With HYPERBOLES, don't believe everything you hear or read. This descriptive writing technique means using outrageous exaggeration to drive home a point or entertain readers. The more absurd HYPERBOLES are, the more likely they are to draw a laugh - or at the very least, an eye roll or grin. Stay tuned for four examples plus a quote from the ultimate example of HYBERBOLE. (P.S. This image is a very big, or should I say very tall, hint!!)
This book has ten million pages! Do I have to finish it by tomorrow?
I'll be completely gray by the time you finish eating. (That sentence isn't quite the exaggeration it would have been prior to the COVID-19 quarantine.)
That spider was bigger than a cat! It had longer fangs, too!
The music was so loud, it blasted eardrums all the way from Connecticut to the Canadian border.
For the ultimate example of HYPERBOLE in writing, look no further than the enduring Tall Tales about Paul Bunyan and his blue ox named Babe. This quote hails from a 9/23/16 NY Times article (In an Era of Hyperbole, Paul Bunyan is as Tall as Ever) by Dan Barry:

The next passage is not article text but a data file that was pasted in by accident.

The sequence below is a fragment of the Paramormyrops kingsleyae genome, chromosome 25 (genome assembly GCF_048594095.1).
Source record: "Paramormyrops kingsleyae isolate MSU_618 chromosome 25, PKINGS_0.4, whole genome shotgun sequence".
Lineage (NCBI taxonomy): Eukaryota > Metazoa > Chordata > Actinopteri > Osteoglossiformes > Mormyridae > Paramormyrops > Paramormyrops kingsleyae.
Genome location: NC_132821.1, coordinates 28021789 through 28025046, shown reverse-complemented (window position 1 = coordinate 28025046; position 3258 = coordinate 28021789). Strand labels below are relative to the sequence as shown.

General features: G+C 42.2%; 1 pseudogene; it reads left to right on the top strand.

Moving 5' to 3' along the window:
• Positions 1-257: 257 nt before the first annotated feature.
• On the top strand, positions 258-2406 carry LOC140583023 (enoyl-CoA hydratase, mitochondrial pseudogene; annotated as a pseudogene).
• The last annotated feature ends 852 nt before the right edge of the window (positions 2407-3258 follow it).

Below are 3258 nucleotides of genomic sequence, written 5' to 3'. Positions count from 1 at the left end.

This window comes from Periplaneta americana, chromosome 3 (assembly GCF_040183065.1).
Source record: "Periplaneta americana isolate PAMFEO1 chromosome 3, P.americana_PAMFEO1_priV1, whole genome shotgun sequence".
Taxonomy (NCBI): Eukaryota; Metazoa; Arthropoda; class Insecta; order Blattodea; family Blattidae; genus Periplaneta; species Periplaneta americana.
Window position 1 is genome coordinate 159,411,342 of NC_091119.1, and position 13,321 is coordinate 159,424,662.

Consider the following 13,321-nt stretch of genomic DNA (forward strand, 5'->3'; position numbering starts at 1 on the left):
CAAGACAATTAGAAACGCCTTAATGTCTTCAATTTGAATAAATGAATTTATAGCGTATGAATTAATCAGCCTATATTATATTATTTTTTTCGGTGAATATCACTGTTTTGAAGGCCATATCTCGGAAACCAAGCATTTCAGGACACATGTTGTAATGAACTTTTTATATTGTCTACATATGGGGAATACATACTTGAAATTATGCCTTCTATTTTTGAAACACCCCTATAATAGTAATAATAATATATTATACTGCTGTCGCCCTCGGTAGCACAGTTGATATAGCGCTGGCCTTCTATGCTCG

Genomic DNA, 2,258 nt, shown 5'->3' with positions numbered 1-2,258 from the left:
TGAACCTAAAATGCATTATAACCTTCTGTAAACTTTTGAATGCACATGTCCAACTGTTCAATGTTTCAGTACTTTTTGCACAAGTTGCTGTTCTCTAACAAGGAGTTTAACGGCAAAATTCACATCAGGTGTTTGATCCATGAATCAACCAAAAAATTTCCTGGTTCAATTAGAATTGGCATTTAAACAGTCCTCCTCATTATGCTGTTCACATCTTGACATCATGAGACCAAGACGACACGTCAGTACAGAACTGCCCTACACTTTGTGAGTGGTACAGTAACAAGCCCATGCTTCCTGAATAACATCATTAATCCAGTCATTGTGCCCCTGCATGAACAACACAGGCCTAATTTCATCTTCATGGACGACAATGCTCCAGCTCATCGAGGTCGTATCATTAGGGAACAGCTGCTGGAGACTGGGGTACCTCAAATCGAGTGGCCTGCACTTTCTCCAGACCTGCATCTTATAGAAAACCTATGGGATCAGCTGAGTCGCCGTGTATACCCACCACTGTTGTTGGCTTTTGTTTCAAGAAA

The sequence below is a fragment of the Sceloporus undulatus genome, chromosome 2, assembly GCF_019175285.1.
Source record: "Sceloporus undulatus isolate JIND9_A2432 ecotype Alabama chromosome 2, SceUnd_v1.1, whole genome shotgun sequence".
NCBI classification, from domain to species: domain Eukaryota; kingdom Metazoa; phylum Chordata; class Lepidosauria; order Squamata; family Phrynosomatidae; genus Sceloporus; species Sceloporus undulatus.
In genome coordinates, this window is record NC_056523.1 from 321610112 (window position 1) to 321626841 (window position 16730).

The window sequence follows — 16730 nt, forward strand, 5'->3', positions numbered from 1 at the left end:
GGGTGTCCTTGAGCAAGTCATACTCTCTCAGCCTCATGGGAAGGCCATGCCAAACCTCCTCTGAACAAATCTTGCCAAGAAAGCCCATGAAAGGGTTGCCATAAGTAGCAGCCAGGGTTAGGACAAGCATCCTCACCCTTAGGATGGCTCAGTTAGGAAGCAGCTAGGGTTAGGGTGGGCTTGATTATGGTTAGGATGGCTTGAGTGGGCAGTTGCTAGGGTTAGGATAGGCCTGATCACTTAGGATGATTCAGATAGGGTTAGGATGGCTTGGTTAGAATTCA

"Bunyan existed in a world so cold that spoken words froze in the air. He was at least six ax handles tall, and spoke with such force that limbs fell from trees when he called his men to dinner. He once sneezed so hard from a pinch of snuff that he cleared all the timber for 11 miles. And he was so thorough a logger that he turned the Dakotas into prairies."
I hope this post encouraged you to give HYBERBOLE a chance in your own writing! I'll be back next Sunday with a brand new Spoonful of Grammar.
Sincerely and best wishes for your continued health and safety,
Laura Fineberg Cooper